Nation’s health care crisis has already arrived in Hawaii
Much media attention has been devoted recently to the impending healthcare crisis in Hawaii. The two areas of primary focus have been: 1. meaningful "tort reform" to decrease the costs of malpractice insurance premiums for Hawaii physicians, and 2. ever-decreasing reimbursements to physicians by insurance companies, on both the private and federal levels. These two phenomena have been targeted as the primary reasons driving quality physicians from the state of Hawaii, and limiting access to care for Hawaii's populace.
Definitive recent studies by the American Medical Association have shown that "tort reform works" to retain and recruit physicians in the states in which it has been enacted, while simultaneously protecting patients' right to sue in righteous cases of malpractice. This data has been demonstrated in the past year in North Carolina, Illinois and Ohio. Prior to that, both Texas and California had similar positive results.
In numerous mainland states, malpractice premiums for doctors have skyrocketed in recent years to more than $150,000 per year in those states without tort reform. However, in Hawaii many physicians have formed a co-op malpractice insurance company (HAPI), which keep our malpractice premiums at a much more sensible level of approximately $25,000 a year. Thus, I do not believe that the "high cost of malpractice insurance" is the primary driver of physicians out of the state.
In 1994, Hillary Clinton cited Hawaii as the "model" for her proposed national health care reforms, based on universal health care coverage for its citizens. Now, 14 years later, Hawaii has become the model for "health care meltdown." Quality physicians are leaving our state in droves -- starting with the neighbor islands, and now from Honolulu itself.
The primary cause for physicians' departure is poor and ever-decreasing reimbursement by the private and federal insurance organizations. Since its inception in the late l960s, Medicare has set the bar for physician reimbursement under the "third-party payor system" through Medicare.
At that time, the reimbursement from Medicare to doctors was based on "reasonable and customary charges" currently being charged throughout the nation.
Beginning in the l980s, Medicare began to ratchet down its reimbursement to physicians, and now, in 2008, the reimbursement by Medicare to a surgeon for a procedure such as a total hip replacement has decreased from $4,000 to $1,200 (83 percent in inflation-adjusted dollars) during the past 25 years. The private insurance programs, such as HMSA, have used Medicare's policy to set their own reimbursement policies, and now pay just slightly over Medicare's rates. The reimbursement rate gets cut by around 5 percent each year, while the cost of doing business rises each year by 3 percent or 4 percent.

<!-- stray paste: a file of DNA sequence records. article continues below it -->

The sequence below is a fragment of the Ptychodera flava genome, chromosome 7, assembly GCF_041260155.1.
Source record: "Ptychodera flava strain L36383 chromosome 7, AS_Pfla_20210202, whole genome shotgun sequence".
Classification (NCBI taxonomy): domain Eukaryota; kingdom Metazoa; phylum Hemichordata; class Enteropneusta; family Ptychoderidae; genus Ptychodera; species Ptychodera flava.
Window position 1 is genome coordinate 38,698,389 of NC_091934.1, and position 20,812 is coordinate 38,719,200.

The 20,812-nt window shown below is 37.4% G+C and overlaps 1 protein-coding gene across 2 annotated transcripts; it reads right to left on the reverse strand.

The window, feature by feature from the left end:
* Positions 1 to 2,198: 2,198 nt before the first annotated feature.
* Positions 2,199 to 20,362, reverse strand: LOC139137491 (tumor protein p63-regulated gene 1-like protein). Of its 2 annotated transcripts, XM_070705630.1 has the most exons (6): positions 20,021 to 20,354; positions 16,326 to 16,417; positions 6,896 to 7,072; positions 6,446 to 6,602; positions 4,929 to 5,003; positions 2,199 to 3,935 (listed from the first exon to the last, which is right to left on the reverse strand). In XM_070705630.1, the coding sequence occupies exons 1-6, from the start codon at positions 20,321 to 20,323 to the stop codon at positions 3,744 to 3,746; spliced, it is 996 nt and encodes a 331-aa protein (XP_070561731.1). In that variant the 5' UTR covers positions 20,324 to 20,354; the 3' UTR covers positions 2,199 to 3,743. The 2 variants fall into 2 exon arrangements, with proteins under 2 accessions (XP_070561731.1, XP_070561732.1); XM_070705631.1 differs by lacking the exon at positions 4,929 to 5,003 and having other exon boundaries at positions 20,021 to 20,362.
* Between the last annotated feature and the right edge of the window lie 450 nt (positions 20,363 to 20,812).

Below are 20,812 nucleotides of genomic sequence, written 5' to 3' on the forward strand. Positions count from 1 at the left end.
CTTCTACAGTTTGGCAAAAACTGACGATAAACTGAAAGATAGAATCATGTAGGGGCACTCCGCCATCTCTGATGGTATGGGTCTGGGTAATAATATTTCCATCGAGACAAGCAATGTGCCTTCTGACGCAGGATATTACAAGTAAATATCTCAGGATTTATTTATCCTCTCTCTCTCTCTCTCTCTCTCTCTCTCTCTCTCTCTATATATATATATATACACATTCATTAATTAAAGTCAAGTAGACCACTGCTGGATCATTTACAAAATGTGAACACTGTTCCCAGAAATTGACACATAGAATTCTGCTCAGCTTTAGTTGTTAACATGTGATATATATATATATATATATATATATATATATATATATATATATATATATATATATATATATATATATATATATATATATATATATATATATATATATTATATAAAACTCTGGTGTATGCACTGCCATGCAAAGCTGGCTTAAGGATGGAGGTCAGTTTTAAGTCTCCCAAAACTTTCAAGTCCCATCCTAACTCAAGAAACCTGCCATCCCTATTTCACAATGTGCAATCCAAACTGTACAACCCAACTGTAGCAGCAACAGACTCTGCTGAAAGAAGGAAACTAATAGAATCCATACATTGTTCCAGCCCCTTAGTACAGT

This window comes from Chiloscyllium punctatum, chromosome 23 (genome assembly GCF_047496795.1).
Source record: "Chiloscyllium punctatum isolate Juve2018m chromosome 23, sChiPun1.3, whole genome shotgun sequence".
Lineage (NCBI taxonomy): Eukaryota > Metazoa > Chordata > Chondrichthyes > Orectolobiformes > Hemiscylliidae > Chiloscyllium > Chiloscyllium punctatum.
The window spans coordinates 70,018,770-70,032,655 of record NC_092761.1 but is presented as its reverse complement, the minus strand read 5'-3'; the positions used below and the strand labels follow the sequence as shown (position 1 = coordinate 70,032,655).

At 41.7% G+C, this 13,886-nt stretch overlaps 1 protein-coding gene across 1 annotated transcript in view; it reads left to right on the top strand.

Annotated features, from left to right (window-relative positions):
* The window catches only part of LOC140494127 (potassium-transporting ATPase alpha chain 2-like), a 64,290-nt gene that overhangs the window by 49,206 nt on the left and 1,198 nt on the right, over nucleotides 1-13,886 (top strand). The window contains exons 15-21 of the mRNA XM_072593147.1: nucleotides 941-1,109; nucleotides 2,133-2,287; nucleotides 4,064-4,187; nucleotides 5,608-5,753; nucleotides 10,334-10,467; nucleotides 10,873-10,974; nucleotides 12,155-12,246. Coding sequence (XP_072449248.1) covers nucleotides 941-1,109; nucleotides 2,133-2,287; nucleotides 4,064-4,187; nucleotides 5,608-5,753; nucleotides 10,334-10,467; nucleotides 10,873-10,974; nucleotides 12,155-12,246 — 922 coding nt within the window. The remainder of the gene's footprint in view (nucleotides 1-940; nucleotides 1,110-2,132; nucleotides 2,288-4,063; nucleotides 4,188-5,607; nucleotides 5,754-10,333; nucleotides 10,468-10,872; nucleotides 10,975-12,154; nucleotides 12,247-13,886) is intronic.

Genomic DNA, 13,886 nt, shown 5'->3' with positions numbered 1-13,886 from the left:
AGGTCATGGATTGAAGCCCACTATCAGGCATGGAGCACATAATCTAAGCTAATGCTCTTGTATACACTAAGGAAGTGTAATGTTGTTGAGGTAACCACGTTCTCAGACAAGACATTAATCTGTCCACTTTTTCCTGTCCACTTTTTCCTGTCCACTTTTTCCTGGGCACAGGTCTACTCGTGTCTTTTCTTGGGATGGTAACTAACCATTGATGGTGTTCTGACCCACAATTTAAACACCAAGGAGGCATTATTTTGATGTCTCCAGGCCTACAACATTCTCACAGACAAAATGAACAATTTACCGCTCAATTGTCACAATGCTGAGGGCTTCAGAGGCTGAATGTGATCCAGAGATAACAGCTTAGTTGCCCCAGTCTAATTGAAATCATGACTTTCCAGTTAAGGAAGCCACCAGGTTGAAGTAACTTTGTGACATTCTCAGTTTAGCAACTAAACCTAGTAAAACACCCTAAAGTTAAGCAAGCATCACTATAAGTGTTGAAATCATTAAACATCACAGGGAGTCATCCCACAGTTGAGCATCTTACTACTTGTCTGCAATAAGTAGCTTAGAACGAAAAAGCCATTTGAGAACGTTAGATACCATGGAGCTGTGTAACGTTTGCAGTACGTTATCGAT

During this same period, patients' health care premiums have continued to rise annually, with the insurance companies insisting that "93 cents of every health care dollar" goes to physicians. One does not need much math training to see that this does not compute.
Instead, in order to make up for decreased revenues per patient, Hawaii's physicians have had to drastically increase the number of patients they see in the office each day, and the number of necessary surgical procedures they perform, just to keep up.
This has resulted in rural doctors leaving the state, crowded waiting rooms for the doctors who have remained, long waits for appointment times for patients and a generalized decrease in the quality of care that we physicians can deliver to our patients, since we have less time to spend with each patient individually, even though we often spend 70-80 hours a week at our jobs. Nationally, Hawaii ranks 33rd in reimbursement of the 81 Medicare regions, while having the highest cost of doing business in the United States.
As physicians, we all take an oath to provide quality and accessible care to our patients, and we do our utmost to uphold that oath. But in the end, a medical practice is also a business, and doctors in Hawaii cannot much longer endure the double-edged sword of tort reform denial coupled with inadequate reimbursement by insurance companies.
Make no mistake about it: The crisis is already here. I strongly urge Hawaii's residents and legislators alike to get behind state Rep. Josh Green on these two vital issues.
Hopefully, it's not already too late.
Thomas J. Kane III is an orthopedic surgeon and a member of Orthopedic Associates of Hawaii.